The Japanese government said a projectile launched by North Korea on Tuesday might have been a ballistic missile, which goes against UN resolutions on Kim Jong-un’s regime.
Kyodo News reported the Japanese Defence Ministry’s initial conclusion, after earlier reports quoting South Korea’s Joint Chiefs of Staff that the North fired a projectile into waters off its east coast.
The launch comes after a test this month of two short-range ballistic missiles launched from a train.
That was North Korea’s first test of ballistic missiles since March, and followed what Pyongyang said was a trial of new, long-range cruise missiles a few days earlier.
North Korea, which is barred by UN resolutions from ballistic missile testing, has been building towards the ability to strike the US mainland with nuclear warheads and for tactical attacks against South Korea and Japan, which host tens of thousands of American troops.
Reports of the launch came as North Korea’s UN envoy, Kim Song, spoke to the annual UN General Assembly in New York.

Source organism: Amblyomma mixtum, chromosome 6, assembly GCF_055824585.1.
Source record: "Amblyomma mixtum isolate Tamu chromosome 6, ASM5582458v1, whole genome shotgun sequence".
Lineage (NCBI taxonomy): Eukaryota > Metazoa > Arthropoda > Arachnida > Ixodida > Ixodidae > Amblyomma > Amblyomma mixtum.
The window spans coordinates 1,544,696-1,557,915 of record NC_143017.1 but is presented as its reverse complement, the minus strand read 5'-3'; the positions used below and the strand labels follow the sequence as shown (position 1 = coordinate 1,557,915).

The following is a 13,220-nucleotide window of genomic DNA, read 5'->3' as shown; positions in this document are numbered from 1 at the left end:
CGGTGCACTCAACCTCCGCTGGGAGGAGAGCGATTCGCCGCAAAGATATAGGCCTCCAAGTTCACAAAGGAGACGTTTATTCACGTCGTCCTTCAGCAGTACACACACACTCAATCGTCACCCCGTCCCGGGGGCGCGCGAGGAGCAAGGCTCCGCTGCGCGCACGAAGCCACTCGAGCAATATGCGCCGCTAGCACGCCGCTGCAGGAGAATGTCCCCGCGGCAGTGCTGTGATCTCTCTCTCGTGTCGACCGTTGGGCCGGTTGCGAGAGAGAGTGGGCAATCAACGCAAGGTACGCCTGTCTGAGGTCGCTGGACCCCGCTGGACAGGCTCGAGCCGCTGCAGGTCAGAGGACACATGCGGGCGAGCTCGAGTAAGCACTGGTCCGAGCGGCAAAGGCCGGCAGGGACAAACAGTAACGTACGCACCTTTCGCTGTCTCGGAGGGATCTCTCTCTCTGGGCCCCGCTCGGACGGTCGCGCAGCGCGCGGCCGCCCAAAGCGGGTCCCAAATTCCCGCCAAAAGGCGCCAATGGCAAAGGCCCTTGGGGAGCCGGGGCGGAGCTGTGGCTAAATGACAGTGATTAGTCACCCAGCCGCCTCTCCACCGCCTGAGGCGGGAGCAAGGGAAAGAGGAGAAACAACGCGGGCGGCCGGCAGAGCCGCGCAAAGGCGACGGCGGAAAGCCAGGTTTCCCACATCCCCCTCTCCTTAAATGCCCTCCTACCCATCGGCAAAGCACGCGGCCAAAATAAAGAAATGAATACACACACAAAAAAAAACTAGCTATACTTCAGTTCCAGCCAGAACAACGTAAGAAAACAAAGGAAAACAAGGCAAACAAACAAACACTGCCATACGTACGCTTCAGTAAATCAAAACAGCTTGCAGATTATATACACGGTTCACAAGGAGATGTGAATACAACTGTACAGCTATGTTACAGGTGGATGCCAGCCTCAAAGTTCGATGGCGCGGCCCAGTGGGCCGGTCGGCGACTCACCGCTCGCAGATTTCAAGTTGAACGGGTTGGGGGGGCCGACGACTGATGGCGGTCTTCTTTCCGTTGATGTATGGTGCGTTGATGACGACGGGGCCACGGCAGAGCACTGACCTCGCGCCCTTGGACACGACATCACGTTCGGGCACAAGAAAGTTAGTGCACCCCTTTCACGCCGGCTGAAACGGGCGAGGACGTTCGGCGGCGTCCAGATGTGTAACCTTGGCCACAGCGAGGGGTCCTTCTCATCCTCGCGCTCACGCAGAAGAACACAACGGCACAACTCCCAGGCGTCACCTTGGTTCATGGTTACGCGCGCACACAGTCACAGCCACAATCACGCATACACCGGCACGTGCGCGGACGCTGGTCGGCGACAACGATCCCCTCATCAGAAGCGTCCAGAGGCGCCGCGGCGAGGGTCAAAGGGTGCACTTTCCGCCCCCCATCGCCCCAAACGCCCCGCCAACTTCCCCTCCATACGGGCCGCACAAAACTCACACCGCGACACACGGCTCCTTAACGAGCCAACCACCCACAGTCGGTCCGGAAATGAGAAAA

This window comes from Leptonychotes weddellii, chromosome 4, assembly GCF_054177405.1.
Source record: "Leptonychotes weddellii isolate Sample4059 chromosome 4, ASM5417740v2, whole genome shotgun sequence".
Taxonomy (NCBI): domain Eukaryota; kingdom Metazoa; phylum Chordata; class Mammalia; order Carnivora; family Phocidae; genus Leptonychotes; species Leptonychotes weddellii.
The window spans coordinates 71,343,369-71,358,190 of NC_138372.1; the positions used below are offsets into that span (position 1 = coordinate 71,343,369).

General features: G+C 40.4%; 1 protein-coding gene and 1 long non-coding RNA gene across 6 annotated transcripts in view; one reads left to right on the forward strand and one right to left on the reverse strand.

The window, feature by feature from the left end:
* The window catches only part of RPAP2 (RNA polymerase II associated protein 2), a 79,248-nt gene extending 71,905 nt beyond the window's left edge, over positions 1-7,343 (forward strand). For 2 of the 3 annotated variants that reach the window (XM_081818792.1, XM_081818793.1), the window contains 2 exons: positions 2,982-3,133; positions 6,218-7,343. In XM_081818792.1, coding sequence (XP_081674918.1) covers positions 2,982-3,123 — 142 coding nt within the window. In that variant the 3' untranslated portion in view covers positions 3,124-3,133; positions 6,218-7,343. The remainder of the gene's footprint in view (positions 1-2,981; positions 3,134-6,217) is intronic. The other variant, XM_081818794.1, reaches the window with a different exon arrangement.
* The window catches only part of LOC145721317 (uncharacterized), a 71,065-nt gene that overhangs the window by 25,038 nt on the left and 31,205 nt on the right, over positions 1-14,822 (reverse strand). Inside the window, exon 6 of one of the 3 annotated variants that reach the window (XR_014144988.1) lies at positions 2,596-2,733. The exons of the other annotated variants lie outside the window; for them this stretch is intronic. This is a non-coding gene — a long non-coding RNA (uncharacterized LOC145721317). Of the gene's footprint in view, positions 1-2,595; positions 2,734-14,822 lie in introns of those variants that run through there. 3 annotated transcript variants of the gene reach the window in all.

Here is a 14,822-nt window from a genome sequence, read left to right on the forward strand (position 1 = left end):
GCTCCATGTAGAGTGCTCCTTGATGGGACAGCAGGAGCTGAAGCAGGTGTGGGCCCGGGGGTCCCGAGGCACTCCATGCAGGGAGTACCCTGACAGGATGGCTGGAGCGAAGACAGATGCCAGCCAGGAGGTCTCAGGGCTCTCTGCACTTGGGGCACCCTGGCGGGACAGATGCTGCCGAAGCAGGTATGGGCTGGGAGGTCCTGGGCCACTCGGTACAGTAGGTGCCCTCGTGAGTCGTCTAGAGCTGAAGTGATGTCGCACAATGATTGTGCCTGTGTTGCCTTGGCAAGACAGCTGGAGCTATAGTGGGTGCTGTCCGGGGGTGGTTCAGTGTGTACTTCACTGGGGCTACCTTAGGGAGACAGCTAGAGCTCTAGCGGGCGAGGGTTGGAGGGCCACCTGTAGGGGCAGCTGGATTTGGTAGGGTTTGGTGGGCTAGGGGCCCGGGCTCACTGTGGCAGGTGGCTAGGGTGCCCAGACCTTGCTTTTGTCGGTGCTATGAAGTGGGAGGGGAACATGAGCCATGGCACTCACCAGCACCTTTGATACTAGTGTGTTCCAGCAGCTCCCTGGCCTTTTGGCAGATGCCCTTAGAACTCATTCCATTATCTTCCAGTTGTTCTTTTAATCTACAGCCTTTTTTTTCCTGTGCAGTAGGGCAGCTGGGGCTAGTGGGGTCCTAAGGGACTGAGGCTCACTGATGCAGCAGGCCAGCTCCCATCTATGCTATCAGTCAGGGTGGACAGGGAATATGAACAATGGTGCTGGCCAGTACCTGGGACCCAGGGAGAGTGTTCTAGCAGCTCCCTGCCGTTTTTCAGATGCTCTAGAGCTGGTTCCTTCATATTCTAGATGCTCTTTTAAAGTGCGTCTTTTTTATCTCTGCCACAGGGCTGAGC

"Nobody can deny the right to self-defence for the DPRK to develop, test, manufacture and possess the weapon systems equivalent to the ones which are possessed or being developed by them," Mr Kim said, referring to South Korea and the US policy towards Pyongyang.
"We are just building up our national defence in order to defend ourselves and reliably safeguard the security and peace of the country."
North Korea has already carried out several missile tests this month, one involving a long-range cruise missile and another with short-range ballistic missiles, the South's military said.
Seoul recently successfully test-fired a submarine-launched ballistic missile for the first time, making it one of a handful of nations with the advanced technology.
Mr Kim said annual joint military exercises between the US and South Korea, and "the deployment of all kinds of strategic weapons" towards the North, should be stopped "permanently."
The launch early on Tuesday in the Korean Peninsula came as the North was due to open a session of its rubber-stamp parliament, the Supreme People's Assembly.